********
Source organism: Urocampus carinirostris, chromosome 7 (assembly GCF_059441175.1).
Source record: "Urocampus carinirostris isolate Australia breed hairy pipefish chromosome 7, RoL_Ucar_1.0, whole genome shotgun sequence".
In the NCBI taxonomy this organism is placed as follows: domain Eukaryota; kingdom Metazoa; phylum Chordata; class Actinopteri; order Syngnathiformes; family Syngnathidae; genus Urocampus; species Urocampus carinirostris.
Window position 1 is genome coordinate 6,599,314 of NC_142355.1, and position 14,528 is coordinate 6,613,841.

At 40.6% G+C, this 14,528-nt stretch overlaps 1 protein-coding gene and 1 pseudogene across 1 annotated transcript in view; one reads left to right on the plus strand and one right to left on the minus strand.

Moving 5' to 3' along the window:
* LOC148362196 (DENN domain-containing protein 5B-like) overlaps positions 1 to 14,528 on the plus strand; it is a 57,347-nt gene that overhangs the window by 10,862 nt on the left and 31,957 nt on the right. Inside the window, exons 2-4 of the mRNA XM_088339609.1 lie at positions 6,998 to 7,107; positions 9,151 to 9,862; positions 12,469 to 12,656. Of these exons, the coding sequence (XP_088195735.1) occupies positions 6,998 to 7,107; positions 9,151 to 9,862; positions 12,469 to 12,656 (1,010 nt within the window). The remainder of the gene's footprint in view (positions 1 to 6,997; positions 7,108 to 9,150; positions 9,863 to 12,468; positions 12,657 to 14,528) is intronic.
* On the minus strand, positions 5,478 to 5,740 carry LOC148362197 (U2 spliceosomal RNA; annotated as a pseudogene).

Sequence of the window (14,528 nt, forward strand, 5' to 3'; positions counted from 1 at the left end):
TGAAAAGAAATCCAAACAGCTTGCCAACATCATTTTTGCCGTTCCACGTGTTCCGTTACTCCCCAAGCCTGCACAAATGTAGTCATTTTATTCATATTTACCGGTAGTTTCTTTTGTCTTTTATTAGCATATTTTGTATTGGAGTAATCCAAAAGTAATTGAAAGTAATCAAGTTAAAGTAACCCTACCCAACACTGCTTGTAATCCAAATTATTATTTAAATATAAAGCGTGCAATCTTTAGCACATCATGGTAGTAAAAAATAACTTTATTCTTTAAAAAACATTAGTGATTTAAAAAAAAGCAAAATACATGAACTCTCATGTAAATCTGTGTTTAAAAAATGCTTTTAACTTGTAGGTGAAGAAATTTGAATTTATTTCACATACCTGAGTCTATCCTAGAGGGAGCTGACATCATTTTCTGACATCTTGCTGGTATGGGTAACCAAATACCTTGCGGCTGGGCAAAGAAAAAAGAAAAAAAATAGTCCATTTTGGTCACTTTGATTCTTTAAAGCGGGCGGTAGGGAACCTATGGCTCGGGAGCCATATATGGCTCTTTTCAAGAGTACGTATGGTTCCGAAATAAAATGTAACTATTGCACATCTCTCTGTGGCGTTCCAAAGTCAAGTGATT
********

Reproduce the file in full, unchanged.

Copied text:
Source organism: Urocampus carinirostris, chromosome 7 (assembly GCF_059441175.1).
Source record: "Urocampus carinirostris isolate Australia breed hairy pipefish chromosome 7, RoL_Ucar_1.0, whole genome shotgun sequence".
In the NCBI taxonomy this organism is placed as follows: domain Eukaryota; kingdom Metazoa; phylum Chordata; class Actinopteri; order Syngnathiformes; family Syngnathidae; genus Urocampus; species Urocampus carinirostris.
Window position 1 is genome coordinate 6,599,314 of NC_142355.1, and position 14,528 is coordinate 6,613,841.

At 40.6% G+C, this 14,528-nt stretch overlaps 1 protein-coding gene and 1 pseudogene across 1 annotated transcript in view; one reads left to right on the plus strand and one right to left on the minus strand.

Moving 5' to 3' along the window:
* LOC148362196 (DENN domain-containing protein 5B-like) overlaps positions 1 to 14,528 on the plus strand; it is a 57,347-nt gene that overhangs the window by 10,862 nt on the left and 31,957 nt on the right. Inside the window, exons 2-4 of the mRNA XM_088339609.1 lie at positions 6,998 to 7,107; positions 9,151 to 9,862; positions 12,469 to 12,656. Of these exons, the coding sequence (XP_088195735.1) occupies positions 6,998 to 7,107; positions 9,151 to 9,862; positions 12,469 to 12,656 (1,010 nt within the window). The remainder of the gene's footprint in view (positions 1 to 6,997; positions 7,108 to 9,150; positions 9,863 to 12,468; positions 12,657 to 14,528) is intronic.
* On the minus strand, positions 5,478 to 5,740 carry LOC148362197 (U2 spliceosomal RNA; annotated as a pseudogene).

Sequence of the window (14,528 nt, forward strand, 5' to 3'; positions counted from 1 at the left end):
TGAAAAGAAATCCAAACAGCTTGCCAACATCATTTTTGCCGTTCCACGTGTTCCGTTACTCCCCAAGCCTGCACAAATGTAGTCATTTTATTCATATTTACCGGTAGTTTCTTTTGTCTTTTATTAGCATATTTTGTATTGGAGTAATCCAAAAGTAATTGAAAGTAATCAAGTTAAAGTAACCCTACCCAACACTGCTTGTAATCCAAATTATTATTTAAATATAAAGCGTGCAATCTTTAGCACATCATGGTAGTAAAAAATAACTTTATTCTTTAAAAAACATTAGTGATTTAAAAAAAAGCAAAATACATGAACTCTCATGTAAATCTGTGTTTAAAAAATGCTTTTAACTTGTAGGTGAAGAAATTTGAATTTATTTCACATACCTGAGTCTATCCTAGAGGGAGCTGACATCATTTTCTGACATCTTGCTGGTATGGGTAACCAAATACCTTGCGGCTGGGCAAAGAAAAAAGAAAAAAAATAGTCCATTTTGGTCACTTTGATTCTTTAAAGCGGGCGGTAGGGAACCTATGGCTCGGGAGCCATATATGGCTCTTTTCAAGAGTACGTATGGTTCCGAAATAAAATGTAACTATTGCACATCTCTCTGTGGCGTTCCAAAGTCAAGTGATT